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How to blow the whistle safely

MDU medicolegal adviser Dr Emma Cuzner offers 10 nuggets of advice on how best to raise concerns over a policy or a colleague’s practice

By Dr Emma Cuzner

MDU medicolegal adviser Dr Emma Cuzner offers 10 nuggets of advice on how best to raise concerns over a policy or a colleague's practice

Many GPs have had occasional nagging doubts that they ought to raise concerns they have about a practice colleague or a local policy. Was that a whiff of alcohol at 10am? Should something be done about the doctor that a patient confided is rude and offhand? Should I co-operate with a policy change that might harm patient care?

The safety of patients must come first and GPs are required by the GMC to protect patients from harm posed by another GP or health professional's conduct, performance or health, or from local policies or a lack of resources that may compromise patient care1.

It can take courage to raise concerns but following these 10 top tips, based on advice the Medical Defence Union gives to members, will help to ensure you take the appropriate steps:

1 You may be reluctant to report concerns about a colleague or about patient safety being compromised. However, the GMC advises that patients' interests must come first and protecting them must override personal and professional loyalties2.

2 Get advice from your medical defence organisation – it can talk you through the steps to take if you need to raise your concerns.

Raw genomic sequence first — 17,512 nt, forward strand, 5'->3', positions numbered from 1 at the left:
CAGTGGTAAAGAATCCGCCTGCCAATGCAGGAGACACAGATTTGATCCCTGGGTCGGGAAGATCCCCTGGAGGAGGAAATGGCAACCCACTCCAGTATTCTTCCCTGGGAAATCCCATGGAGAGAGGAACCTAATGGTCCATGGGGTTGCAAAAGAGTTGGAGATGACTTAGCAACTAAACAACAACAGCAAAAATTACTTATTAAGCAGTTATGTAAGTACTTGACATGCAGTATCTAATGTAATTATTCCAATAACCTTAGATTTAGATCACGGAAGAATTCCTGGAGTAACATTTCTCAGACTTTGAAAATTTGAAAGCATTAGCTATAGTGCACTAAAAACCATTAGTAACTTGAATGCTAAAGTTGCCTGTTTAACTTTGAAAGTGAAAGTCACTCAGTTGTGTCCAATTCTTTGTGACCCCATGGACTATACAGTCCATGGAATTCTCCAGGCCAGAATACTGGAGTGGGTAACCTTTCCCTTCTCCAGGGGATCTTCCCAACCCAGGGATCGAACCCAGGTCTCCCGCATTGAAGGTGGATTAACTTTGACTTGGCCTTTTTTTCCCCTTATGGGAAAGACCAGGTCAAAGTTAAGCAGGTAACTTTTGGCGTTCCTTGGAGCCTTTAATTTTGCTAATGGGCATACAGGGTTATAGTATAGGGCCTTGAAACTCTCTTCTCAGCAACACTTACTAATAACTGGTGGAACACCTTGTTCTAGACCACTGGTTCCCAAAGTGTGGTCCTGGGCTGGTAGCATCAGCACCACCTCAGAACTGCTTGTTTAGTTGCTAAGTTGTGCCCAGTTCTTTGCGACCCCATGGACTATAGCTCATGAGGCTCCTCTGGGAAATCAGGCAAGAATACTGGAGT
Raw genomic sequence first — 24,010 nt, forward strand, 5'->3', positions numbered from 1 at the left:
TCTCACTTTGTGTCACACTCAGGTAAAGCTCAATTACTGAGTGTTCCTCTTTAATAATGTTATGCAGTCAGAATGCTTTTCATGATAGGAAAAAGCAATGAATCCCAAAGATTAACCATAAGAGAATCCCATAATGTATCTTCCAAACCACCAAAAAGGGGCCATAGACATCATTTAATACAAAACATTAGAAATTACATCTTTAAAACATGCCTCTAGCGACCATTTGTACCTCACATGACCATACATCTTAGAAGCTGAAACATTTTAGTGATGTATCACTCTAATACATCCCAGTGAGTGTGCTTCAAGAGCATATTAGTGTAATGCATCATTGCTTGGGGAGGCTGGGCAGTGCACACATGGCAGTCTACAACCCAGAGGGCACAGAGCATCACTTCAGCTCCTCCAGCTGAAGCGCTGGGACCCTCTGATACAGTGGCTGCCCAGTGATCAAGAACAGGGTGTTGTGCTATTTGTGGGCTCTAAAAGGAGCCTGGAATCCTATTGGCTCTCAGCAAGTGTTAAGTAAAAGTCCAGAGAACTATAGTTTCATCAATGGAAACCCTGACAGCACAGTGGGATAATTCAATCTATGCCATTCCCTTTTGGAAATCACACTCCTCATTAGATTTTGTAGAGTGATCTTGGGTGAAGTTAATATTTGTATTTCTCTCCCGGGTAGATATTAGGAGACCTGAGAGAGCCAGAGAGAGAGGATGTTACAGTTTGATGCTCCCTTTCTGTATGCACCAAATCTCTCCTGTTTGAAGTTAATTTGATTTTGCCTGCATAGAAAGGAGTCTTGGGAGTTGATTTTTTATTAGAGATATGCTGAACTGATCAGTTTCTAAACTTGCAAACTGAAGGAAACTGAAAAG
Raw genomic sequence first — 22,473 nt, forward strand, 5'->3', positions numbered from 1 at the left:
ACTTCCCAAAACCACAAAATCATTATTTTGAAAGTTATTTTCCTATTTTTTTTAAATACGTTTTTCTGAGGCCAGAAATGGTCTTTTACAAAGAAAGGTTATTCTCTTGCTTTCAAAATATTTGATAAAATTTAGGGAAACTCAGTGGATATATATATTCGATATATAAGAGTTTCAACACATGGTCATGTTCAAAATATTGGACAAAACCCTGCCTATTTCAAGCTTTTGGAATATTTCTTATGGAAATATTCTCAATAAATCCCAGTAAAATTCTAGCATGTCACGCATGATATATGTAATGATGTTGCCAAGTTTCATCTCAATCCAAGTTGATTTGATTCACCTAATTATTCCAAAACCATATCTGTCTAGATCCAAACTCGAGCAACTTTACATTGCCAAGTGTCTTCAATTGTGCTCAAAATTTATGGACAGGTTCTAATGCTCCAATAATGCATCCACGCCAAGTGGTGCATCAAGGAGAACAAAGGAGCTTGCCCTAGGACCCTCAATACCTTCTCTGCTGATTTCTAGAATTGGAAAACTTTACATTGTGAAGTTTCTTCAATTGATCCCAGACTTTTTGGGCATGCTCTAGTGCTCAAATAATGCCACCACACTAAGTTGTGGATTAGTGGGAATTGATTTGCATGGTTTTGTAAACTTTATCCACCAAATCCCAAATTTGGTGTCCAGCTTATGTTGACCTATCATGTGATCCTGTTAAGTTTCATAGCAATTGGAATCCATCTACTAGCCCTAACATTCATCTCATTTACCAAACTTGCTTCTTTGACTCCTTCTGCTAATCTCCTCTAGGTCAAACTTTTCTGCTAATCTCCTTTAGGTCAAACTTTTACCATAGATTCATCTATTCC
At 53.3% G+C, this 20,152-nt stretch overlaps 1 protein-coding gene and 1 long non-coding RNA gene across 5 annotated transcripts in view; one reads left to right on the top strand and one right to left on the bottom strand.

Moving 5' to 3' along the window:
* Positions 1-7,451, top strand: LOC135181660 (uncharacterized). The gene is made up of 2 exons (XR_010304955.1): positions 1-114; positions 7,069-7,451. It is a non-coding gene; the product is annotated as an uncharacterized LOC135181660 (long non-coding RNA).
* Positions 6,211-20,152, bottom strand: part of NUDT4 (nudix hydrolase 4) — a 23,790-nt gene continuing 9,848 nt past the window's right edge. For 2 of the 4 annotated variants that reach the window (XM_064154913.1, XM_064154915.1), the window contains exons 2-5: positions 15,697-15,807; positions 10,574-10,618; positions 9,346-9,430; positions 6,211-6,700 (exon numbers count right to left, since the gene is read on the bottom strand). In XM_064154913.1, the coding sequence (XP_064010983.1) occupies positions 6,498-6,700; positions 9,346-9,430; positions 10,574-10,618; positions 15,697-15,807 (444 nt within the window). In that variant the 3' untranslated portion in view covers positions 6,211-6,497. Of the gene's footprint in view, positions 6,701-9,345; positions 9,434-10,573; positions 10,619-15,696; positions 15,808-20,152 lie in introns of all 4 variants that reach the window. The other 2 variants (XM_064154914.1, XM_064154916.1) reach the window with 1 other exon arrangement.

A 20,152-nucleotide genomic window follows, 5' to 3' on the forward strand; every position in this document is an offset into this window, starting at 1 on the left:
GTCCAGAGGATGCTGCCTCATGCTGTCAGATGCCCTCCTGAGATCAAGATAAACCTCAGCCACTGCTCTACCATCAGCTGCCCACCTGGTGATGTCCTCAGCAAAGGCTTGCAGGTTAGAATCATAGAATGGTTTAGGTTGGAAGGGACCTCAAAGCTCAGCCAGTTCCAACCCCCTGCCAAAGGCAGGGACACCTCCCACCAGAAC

3 Keep a record of your concerns and any steps you have taken to resolve them.

4 Remember that it may be more appropriate to approach your colleague first, setting out your concerns about their behaviour or performance and seeking an explanation.

5 Put your concerns in writing and ask for them to be addressed and for a written reply to confirm that this has been done.

6 If you have concerns about a policy or system that affects other professional colleagues, you could consider joining forces to send a consolidated letter of concern, which may have a greater impact.

7 Consider how you could raise your concerns locally in the first instance – for example, with a senior colleague or with your primary care organisation.

8 If you have raised your concerns locally and feel they are not being addressed or taken seriously and that patients may be harmed as a result, you may need to take further action such as informing the GMC.

9 If you have concerns about a colleague, the GMC says it is important to be ‘clear, honest and objective about the reason'3.

10 You could be criticised if you know of problems and do nothing.

Case study: inebriated GP colleague

A GP had previously smelt alcohol on a colleague's breath and that morning had noticed the doctor's speech was also slurred. She rang her defence organisation to ask what she should do.
She was advised that the care of patients was the principal concern and she had an obligation to take steps to protect them. In this instance, the defence organisation advised the GP to discuss the situation with her colleague as soon as possible. If the colleague was due to be seeing patients that day it was important to act immediately. She was also advised to record in writing her concerns and all the actions taken.
If the colleague denied there was a problem or refused to seek help, the GP was advised she would have an obligation to take the matter further if she still had concerns that his conduct might affect patient safety. This could be to a senior partner in the practice, the LMC or the PCT.
The GP's final recourse, where there are no appropriate local systems or local systems do not resolve the problem and there is a continuing risk to the safety of patients, would be to inform the GMC of her concerns.
The GP rang again later to say that, on confronting her colleague, he at first denied there was a problem. But when presented with the evidence, he admitted he had been drinking rather more lately and agreed to see his own GP to get help. He agreed not to see patients until he was fit to do so.

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